If you are caring for a stroke survivor, you may have a lot of questions about whether your loved one will recover and what his or her needs will be in the months and years ahead. You may also worry about how you will manage in your new role.
"Caregiving can be a big load to shoulder," says Maggie Fermental, RN, a stroke nurse at the Beth Israel Deaconess Medical Center in Boston. Formerly an OR nurse, Fermental suffered a stroke at the age of 31 from a fall while ice skating. She now counsels stroke survivors and their families. "Not only do caregivers continue to fulfill their role in the family, they also have to care for the survivor and take on that person's role as well," Fermental says. "It can be overwhelming."
When the blood supply to the brain is interrupted or blocked for any reason, the consequences are usually dramatic. Control over movement, perception, speech, or other mental or bodily functions is impaired, and consciousness itself may be lost. Disruptions of blood circulation to the brain may result in a stroke -- a disorder that occurs in two basic forms, both potentially life-threatening.
Clots near the brain. About three-quarters of all strokes are due to blockage of the oxygen-rich...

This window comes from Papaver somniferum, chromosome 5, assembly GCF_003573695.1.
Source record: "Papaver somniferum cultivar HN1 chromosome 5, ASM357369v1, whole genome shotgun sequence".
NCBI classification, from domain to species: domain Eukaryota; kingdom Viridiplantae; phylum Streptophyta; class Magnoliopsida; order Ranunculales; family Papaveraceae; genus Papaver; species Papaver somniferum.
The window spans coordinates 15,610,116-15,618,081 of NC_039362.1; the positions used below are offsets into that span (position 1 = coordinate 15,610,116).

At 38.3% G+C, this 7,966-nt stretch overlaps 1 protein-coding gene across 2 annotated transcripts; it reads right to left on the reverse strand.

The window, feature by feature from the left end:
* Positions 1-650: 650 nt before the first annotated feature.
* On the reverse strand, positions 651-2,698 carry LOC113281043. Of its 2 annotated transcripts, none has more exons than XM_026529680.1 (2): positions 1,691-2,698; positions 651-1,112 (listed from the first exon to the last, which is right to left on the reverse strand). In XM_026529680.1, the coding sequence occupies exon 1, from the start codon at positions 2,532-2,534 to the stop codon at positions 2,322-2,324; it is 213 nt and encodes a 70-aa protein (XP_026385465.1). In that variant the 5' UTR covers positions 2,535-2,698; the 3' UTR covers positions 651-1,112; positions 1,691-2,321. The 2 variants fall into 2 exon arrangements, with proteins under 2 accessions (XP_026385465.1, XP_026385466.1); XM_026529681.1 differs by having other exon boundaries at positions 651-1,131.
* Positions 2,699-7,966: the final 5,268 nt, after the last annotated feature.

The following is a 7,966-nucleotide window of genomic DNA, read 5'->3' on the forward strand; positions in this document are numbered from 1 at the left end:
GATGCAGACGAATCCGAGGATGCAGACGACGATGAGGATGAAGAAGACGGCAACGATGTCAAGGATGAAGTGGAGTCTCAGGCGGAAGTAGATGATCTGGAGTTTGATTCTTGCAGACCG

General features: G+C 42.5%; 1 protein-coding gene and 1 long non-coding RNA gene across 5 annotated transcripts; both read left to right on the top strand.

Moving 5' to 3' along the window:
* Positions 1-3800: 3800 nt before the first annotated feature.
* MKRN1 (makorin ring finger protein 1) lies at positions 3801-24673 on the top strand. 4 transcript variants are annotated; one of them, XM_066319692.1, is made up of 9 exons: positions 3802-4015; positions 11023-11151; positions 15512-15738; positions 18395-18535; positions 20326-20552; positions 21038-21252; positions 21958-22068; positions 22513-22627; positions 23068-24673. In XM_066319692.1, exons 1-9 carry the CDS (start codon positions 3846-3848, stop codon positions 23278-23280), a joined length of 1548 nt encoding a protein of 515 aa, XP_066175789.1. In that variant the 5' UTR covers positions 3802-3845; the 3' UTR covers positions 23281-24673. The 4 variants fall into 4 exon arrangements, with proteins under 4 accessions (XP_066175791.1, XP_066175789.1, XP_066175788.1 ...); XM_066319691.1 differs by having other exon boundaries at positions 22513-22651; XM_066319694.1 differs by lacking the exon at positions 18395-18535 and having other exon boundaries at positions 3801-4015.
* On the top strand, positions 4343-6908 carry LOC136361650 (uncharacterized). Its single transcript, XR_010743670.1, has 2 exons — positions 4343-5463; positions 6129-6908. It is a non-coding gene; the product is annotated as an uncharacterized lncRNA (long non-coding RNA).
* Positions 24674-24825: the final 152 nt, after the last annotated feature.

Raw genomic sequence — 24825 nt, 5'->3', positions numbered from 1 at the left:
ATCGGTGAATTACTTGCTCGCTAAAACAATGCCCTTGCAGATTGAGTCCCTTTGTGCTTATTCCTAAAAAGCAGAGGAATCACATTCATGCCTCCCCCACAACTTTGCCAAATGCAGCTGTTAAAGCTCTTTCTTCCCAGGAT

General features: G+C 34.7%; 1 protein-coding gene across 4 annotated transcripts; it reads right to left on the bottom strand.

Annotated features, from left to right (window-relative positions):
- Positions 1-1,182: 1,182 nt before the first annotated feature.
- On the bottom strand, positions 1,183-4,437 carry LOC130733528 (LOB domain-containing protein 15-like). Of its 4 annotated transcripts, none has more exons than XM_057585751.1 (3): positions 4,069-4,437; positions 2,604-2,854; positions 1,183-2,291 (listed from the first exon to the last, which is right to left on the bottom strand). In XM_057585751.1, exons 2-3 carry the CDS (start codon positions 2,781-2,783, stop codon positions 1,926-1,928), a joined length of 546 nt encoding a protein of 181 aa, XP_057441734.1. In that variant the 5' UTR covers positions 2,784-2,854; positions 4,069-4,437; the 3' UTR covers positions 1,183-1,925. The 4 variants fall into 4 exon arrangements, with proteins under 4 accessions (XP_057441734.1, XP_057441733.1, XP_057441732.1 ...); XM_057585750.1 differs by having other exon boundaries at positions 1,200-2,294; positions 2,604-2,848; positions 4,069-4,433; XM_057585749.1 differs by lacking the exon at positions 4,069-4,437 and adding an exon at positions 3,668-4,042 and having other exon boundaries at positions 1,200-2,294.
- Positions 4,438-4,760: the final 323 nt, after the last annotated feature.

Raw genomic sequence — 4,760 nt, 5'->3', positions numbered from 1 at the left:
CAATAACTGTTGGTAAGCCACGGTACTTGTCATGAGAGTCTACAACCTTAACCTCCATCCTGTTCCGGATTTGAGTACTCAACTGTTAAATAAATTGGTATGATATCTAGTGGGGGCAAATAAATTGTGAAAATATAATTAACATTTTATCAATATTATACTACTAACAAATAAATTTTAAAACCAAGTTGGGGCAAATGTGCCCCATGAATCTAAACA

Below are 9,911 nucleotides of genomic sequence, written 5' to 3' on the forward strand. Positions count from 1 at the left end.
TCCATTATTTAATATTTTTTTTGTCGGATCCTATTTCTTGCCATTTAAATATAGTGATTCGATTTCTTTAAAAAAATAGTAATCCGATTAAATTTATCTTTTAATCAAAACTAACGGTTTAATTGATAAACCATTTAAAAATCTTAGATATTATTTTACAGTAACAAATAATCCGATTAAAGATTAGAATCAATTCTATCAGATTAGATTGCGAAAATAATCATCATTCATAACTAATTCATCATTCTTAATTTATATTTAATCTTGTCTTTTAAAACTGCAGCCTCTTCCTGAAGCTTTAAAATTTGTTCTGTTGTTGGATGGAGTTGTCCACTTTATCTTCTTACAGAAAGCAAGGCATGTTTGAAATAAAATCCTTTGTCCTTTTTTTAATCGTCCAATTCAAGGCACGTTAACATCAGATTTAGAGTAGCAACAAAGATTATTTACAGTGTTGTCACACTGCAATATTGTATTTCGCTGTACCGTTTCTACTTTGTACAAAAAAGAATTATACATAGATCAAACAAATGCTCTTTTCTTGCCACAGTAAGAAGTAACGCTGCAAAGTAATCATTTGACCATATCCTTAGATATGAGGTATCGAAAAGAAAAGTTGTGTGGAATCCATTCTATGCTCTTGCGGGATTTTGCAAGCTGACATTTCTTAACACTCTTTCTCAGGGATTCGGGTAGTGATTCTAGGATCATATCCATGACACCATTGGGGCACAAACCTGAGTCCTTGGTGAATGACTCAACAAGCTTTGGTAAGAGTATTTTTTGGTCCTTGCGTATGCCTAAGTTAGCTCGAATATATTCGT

In the U.S., more than 50 million people provide care for a loved one with a disability or illness. Anywhere from 59% to 75% of caregivers are women, and most are caring for an older parent. Yet despite the challenges of caregiving, many people report that they appreciate life more and feel positive about being able to help.
As a caregiver, it can be all too easy to make your loved one the focus of your life. "Caregivers really need to care for themselves too," Fermental says. "People feel obligated to do it all, but it's vital to ask for help. You can't do it alone." Here are some suggestions that can help you balance the needs of the stroke survivor with your own health and happiness.
First Steps for Caregivers
In the first weeks after a stroke, you'll have a lot to learn and assess as you look to the future.
Educate yourself. "One of the biggest stumbling blocks for caregivers is knowledge," says Richard C. Selenick, MD, medical director for HealthSouth RIOSA in San Antonio, Texas. Selenick is also editor in chief for HealthSouth Press and author of Living with Stroke: A Guide for Families.
There can be a lot to learn, so take advantage of every opportunity to learn about stroke and your loved one's condition and prognosis. Take part in support groups or programs that are offered by the hospital. Talk with the health care team about what the stroke recovery and rehabilitation process will be. "The more you learn," Selenick says, "the better you'll be able to care for your loved one."